Millions of dollars in television advertisements blasting schools for teaching critical race theory and assailing corporations like BlackRock, Uber and American Airlines for catering to “woke politicians.”
A lawsuit pending before the Supreme Court to radically reshape how federal elections are conducted. Complaints against President Biden for violating election law and against school districts that allow information to be withheld from parents about children’s gender identities.
These initiatives were advanced in the past year or so by a handful of new or reconfigured conservative groups — each with their own leadership and mission.
Behind the scenes, though, these groups have something in common: They are part of an ambitious coalition developed in recent years by the conservative activist Leonard A. Leo, who until now has been best known for his role in pushing the appointments of conservative judges to the center of the Republican Party’s agenda.
Most of the initiatives were financially supported, or in some cases launched, by an opaque, sprawling network shaped by Mr. Leo and funded by wealthy patrons, usually through anonymous donations that critics call “dark money.”
An investigation by The New York Times of Mr. Leo’s activities reveals new details of how he has built that network, with relatively little public attention, into one of the best-funded and most sophisticated operations in American politics, giving him extraordinary influence as he pushes a broad array of hot-button conservative causes and seeks to counter what he sees as an increasing leftward tilt in society.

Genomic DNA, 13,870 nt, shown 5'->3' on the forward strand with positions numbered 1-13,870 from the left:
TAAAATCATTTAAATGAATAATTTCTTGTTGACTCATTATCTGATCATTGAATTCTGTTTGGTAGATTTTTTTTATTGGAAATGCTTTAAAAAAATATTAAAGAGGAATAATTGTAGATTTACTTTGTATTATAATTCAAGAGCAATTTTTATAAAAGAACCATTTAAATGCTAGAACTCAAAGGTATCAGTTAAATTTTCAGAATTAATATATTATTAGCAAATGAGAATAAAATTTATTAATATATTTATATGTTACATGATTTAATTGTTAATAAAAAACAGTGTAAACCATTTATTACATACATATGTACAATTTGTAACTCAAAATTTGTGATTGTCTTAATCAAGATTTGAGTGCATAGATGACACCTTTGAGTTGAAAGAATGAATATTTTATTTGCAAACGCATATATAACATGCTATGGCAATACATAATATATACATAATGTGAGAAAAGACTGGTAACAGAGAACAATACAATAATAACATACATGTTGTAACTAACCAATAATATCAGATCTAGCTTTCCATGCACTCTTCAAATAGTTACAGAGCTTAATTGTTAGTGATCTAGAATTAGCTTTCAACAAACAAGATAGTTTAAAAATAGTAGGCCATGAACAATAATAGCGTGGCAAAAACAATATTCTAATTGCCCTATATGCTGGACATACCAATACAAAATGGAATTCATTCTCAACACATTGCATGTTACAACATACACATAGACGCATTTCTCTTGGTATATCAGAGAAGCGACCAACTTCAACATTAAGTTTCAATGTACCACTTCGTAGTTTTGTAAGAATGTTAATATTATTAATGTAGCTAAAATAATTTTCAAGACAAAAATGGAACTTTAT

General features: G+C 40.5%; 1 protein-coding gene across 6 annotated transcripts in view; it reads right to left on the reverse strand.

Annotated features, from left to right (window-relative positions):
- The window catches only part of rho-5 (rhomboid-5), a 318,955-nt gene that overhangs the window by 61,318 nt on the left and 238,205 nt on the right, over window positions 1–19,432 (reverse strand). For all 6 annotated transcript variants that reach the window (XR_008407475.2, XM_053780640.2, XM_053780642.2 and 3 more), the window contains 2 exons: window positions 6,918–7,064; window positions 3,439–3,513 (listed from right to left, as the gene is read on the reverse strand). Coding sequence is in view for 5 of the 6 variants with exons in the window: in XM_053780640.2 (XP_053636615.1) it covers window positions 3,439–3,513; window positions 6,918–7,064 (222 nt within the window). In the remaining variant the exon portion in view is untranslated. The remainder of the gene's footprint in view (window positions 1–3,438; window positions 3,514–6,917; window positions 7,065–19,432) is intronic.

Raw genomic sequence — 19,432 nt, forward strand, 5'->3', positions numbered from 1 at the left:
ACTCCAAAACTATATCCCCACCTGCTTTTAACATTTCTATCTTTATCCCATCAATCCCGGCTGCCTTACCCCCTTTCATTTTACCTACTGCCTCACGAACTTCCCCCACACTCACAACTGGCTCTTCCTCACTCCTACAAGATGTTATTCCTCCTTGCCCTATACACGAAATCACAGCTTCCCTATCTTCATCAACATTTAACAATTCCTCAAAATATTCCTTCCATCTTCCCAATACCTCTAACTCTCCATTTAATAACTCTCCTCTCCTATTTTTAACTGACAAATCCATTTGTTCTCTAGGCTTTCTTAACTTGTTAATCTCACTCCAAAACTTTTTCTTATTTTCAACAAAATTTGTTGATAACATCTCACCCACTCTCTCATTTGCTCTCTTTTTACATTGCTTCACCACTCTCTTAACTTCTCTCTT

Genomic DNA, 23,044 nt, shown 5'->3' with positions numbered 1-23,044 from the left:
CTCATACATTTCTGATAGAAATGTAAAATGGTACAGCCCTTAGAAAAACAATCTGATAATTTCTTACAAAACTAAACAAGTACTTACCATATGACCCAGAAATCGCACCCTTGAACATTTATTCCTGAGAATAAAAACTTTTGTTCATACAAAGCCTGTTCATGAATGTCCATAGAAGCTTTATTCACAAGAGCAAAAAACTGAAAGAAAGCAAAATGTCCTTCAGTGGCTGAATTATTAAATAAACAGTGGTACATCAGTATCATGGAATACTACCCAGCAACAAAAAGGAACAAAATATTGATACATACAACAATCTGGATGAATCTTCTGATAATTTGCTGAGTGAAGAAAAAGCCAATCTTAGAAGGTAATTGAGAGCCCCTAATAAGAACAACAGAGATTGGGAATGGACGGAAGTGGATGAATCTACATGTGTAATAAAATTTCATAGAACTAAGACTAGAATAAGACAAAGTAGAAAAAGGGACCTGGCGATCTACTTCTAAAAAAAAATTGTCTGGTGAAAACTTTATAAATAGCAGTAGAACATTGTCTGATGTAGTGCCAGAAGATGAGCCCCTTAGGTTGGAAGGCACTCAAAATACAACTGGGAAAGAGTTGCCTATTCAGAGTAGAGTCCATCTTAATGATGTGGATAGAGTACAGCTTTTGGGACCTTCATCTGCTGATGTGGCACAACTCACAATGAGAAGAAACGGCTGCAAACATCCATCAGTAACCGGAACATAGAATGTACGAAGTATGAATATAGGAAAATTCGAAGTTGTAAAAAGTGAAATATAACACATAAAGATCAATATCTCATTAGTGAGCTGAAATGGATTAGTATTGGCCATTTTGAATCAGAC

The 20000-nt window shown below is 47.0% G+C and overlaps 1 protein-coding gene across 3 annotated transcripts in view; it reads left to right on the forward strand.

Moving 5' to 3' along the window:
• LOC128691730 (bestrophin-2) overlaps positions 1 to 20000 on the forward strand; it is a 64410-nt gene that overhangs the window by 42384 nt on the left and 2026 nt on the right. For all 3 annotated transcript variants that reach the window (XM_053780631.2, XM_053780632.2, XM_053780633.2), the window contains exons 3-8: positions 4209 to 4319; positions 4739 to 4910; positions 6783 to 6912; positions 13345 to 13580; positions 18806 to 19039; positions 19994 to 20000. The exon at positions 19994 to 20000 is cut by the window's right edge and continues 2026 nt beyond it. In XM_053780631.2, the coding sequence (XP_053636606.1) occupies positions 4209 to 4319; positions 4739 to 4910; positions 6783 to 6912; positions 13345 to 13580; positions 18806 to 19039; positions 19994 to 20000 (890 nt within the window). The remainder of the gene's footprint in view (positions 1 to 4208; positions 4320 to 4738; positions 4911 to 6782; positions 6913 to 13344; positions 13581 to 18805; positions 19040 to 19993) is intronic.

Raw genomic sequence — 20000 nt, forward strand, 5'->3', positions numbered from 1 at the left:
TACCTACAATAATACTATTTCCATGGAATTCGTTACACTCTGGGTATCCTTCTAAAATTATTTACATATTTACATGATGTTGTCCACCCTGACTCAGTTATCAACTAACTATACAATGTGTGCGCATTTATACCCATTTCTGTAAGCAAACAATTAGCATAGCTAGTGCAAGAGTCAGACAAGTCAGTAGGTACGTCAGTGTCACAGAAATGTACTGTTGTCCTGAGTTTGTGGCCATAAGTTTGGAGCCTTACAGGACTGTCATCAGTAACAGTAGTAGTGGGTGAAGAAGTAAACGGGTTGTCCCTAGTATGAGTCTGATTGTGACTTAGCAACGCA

The network represents a dramatic expansion of tactics and focus for Mr. Leo, who spent nearly three decades working mostly behind the scenes to pull the judiciary to the right as an executive at the Federalist Society. His success in that effort, and expansion into other polarizing fights, is rapidly making him a leading target of criticism from the left.
His philosophy is defined by a belief that the federal government should play a smaller role in public life and religious values a larger one, and that institutions and individuals should be challenged for embracing what he sees as subversive liberal positions.
While his efforts to put conservatives on the courts found a powerful ally in President Donald J. Trump, Mr. Leo, an Ivy League-educated lawyer, has steered clear of the most virulent strains of Mr. Trump’s right-wing populism, as well as his baseless claims that the 2020 election was stolen from him, and he has navigated past most of the fissures in the Republican Party.
Among leading political figures, Mr. Leo is more aligned with Senator Mitch McConnell of Kentucky, who as Republican leader in the Senate has worked with him closely on judicial nominations and shares an animus for laws restricting the flow of money into politics. [Continue reading…]